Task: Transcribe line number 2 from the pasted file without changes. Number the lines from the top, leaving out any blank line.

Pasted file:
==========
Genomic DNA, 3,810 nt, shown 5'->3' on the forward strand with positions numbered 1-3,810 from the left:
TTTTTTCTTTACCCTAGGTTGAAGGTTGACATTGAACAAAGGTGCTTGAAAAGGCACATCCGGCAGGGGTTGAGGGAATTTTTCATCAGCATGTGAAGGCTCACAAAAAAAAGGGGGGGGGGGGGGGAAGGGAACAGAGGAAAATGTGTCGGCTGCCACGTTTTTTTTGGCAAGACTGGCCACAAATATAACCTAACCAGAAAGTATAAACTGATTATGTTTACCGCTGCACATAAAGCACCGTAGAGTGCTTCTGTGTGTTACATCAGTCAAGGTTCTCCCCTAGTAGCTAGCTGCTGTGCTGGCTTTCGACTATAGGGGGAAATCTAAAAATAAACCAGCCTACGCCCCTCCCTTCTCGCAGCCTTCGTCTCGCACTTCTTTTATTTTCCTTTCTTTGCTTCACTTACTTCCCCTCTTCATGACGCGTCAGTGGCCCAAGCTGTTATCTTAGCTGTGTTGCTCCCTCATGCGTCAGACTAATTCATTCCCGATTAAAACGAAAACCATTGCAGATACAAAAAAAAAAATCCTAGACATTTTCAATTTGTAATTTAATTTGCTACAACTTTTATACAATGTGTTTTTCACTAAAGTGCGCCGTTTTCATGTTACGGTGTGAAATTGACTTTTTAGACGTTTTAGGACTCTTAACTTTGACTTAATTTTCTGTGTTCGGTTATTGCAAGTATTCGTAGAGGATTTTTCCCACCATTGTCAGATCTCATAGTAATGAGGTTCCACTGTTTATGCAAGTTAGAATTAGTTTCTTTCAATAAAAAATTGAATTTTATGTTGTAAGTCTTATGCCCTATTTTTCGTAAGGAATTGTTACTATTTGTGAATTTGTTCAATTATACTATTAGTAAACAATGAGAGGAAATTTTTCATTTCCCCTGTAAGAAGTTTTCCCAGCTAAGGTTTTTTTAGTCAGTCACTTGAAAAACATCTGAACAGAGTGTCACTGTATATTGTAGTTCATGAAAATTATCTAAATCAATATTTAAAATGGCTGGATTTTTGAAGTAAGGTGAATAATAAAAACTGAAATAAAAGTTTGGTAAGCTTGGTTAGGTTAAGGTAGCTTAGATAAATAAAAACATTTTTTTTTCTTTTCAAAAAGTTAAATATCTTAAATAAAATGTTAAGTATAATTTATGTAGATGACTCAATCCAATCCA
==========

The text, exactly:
TTTTTTCTTTACCCTAGGTTGAAGGTTGACATTGAACAAAGGTGCTTGAAAAGGCACATCCGGCAGGGGTTGAGGGAATTTTTCATCAGCATGTGAAGGCTCACAAAAAAAAGGGGGGGGGGGGGGGAAGGGAACAGAGGAAAATGTGTCGGCTGCCACGTTTTTTTTGGCAAGACTGGCCACAAATATAACCTAACCAGAAAGTATAAACTGATTATGTTTACCGCTGCACATAAAGCACCGTAGAGTGCTTCTGTGTGTTACATCAGTCAAGGTTCTCCCCTAGTAGCTAGCTGCTGTGCTGGCTTTCGACTATAGGGGGAAATCTAAAAATAAACCAGCCTACGCCCCTCCCTTCTCGCAGCCTTCGTCTCGCACTTCTTTTATTTTCCTTTCTTTGCTTCACTTACTTCCCCTCTTCATGACGCGTCAGTGGCCCAAGCTGTTATCTTAGCTGTGTTGCTCCCTCATGCGTCAGACTAATTCATTCCCGATTAAAACGAAAACCATTGCAGATACAAAAAAAAAAATCCTAGACATTTTCAATTTGTAATTTAATTTGCTACAACTTTTATACAATGTGTTTTTCACTAAAGTGCGCCGTTTTCATGTTACGGTGTGAAATTGACTTTTTAGACGTTTTAGGACTCTTAACTTTGACTTAATTTTCTGTGTTCGGTTATTGCAAGTATTCGTAGAGGATTTTTCCCACCATTGTCAGATCTCATAGTAATGAGGTTCCACTGTTTATGCAAGTTAGAATTAGTTTCTTTCAATAAAAAATTGAATTTTATGTTGTAAGTCTTATGCCCTATTTTTCGTAAGGAATTGTTACTATTTGTGAATTTGTTCAATTATACTATTAGTAAACAATGAGAGGAAATTTTTCATTTCCCCTGTAAGAAGTTTTCCCAGCTAAGGTTTTTTTAGTCAGTCACTTGAAAAACATCTGAACAGAGTGTCACTGTATATTGTAGTTCATGAAAATTATCTAAATCAATATTTAAAATGGCTGGATTTTTGAAGTAAGGTGAATAATAAAAACTGAAATAAAAGTTTGGTAAGCTTGGTTAGGTTAAGGTAGCTTAGATAAATAAAAACATTTTTTTTTCTTTTCAAAAAGTTAAATATCTTAAATAAAATGTTAAGTATAATTTATGTAGATGACTCAATCCAATCCA